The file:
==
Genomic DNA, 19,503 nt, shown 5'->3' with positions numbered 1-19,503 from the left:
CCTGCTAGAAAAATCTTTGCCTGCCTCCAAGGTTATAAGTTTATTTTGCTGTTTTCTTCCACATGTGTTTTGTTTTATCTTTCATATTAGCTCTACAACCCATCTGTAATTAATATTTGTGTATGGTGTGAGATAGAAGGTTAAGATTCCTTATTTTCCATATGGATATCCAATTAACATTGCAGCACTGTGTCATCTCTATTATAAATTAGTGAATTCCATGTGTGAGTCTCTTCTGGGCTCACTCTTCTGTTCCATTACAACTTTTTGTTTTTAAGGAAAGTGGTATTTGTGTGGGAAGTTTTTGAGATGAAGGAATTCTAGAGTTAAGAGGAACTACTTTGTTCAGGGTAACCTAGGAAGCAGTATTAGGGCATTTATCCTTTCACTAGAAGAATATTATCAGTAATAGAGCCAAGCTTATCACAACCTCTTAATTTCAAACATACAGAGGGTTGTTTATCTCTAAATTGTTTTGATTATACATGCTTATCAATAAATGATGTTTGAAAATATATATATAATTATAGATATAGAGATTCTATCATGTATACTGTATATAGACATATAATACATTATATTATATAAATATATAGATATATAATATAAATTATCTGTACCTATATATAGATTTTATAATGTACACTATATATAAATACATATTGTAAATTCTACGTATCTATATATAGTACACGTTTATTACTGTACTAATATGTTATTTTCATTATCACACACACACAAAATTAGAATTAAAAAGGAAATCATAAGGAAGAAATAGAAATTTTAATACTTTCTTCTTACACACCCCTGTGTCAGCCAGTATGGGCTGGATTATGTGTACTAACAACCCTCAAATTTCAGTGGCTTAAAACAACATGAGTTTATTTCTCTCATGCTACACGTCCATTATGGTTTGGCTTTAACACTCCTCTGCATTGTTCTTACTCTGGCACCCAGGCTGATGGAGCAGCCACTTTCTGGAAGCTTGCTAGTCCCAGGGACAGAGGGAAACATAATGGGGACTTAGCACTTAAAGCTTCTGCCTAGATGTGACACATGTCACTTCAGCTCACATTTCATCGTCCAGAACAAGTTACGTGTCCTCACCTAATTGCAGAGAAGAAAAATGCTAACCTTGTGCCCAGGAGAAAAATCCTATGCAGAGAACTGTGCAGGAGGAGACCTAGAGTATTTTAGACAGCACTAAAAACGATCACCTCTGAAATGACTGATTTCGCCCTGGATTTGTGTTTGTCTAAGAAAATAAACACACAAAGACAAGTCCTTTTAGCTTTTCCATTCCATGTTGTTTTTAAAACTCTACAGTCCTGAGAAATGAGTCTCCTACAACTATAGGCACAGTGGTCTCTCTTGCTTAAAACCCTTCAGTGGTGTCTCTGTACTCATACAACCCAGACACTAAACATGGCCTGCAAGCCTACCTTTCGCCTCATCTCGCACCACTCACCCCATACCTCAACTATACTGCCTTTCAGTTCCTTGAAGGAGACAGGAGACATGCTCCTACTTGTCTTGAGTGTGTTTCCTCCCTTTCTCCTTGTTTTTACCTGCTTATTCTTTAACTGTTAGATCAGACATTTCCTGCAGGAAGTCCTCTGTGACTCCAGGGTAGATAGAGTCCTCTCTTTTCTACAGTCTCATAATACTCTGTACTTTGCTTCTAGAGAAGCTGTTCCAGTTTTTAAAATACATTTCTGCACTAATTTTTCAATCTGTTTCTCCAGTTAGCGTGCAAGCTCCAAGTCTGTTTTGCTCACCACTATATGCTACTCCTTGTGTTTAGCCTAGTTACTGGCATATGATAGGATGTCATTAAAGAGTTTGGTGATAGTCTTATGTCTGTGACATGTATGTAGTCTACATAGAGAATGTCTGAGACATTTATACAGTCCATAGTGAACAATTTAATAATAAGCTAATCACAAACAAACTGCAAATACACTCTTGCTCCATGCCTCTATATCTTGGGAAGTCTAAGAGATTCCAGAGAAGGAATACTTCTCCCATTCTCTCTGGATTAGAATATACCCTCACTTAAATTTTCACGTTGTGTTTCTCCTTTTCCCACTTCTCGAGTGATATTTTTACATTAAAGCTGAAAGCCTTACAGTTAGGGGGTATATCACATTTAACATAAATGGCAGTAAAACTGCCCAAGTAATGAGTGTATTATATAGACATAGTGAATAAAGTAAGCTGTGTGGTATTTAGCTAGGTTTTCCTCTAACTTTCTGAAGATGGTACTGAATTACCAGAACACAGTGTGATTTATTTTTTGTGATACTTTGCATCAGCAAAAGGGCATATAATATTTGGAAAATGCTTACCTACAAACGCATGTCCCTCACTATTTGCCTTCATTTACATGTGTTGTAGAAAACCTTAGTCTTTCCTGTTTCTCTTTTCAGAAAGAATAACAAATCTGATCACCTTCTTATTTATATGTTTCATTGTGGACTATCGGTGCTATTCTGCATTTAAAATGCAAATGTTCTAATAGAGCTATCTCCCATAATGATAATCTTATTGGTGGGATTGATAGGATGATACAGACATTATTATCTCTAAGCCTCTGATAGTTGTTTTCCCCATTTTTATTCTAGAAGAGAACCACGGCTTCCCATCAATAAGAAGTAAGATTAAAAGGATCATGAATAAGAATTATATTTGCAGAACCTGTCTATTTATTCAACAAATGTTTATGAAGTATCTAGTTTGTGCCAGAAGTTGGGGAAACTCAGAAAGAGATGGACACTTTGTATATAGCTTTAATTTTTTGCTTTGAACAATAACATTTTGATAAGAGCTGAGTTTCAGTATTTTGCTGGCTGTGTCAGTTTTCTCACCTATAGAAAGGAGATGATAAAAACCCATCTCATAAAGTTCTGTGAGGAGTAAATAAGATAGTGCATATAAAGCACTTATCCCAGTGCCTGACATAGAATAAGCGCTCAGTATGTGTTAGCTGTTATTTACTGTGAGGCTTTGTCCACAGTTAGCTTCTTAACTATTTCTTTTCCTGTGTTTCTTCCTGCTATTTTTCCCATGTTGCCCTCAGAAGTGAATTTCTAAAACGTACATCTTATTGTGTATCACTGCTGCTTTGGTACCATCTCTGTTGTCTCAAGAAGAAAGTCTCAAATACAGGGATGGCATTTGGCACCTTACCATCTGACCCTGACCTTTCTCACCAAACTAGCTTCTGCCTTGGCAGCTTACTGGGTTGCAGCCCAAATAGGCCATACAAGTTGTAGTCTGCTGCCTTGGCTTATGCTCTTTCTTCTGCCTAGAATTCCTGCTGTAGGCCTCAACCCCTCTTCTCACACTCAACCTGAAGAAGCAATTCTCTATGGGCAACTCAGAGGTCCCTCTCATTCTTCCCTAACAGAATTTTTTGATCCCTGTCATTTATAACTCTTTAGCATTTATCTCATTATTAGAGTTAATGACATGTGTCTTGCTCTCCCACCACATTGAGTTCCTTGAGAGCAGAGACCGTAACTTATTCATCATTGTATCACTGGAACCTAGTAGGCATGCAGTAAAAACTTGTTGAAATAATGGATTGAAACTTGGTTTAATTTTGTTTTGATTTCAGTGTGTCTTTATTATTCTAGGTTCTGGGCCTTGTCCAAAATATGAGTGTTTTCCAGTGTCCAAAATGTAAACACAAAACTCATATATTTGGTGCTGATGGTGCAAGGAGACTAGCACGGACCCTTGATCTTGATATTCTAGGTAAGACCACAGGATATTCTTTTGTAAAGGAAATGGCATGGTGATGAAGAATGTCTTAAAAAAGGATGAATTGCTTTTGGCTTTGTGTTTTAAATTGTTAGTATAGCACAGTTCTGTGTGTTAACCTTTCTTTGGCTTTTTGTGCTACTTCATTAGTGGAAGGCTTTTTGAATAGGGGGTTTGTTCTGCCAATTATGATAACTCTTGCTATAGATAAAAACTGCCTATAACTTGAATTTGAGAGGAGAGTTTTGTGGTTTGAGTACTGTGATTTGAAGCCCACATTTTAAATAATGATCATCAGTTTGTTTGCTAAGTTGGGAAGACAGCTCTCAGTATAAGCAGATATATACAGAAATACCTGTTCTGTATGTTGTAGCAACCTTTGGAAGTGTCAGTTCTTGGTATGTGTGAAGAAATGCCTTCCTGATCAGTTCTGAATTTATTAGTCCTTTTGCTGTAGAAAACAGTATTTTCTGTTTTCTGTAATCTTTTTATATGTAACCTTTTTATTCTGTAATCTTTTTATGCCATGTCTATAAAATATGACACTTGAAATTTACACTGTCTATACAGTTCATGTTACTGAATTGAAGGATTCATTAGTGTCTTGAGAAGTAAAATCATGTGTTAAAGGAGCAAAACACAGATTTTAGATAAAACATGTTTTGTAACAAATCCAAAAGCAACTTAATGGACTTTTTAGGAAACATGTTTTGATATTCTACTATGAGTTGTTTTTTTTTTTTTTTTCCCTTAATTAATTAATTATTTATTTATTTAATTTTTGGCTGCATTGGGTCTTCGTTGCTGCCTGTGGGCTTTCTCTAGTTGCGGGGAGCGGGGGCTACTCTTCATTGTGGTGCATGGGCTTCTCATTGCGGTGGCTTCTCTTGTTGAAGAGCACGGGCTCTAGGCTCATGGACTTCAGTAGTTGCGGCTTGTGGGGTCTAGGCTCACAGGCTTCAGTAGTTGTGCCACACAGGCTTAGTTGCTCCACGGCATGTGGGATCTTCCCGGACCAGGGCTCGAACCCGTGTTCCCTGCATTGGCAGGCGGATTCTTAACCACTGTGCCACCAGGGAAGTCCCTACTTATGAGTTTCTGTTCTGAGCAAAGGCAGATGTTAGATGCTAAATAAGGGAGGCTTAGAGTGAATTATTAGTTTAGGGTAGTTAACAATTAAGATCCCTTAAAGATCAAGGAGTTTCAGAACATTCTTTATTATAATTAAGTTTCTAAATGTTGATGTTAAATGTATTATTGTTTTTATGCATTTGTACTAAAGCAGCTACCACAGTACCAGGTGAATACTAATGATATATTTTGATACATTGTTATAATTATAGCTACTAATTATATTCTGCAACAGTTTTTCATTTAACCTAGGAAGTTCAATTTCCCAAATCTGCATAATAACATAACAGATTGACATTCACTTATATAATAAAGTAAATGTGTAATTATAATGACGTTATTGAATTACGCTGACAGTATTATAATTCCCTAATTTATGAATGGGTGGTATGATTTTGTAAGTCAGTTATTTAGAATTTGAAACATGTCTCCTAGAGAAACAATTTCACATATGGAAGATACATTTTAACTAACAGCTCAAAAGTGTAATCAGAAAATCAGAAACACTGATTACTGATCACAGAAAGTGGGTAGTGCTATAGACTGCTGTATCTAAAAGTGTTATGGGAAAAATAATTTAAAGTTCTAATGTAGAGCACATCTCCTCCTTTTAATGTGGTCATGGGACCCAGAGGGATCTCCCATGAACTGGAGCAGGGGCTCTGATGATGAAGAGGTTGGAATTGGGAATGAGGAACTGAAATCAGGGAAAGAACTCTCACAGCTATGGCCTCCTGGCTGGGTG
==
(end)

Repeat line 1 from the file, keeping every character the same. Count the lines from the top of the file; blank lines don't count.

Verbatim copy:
Genomic DNA, 19,503 nt, shown 5'->3' with positions numbered 1-19,503 from the left: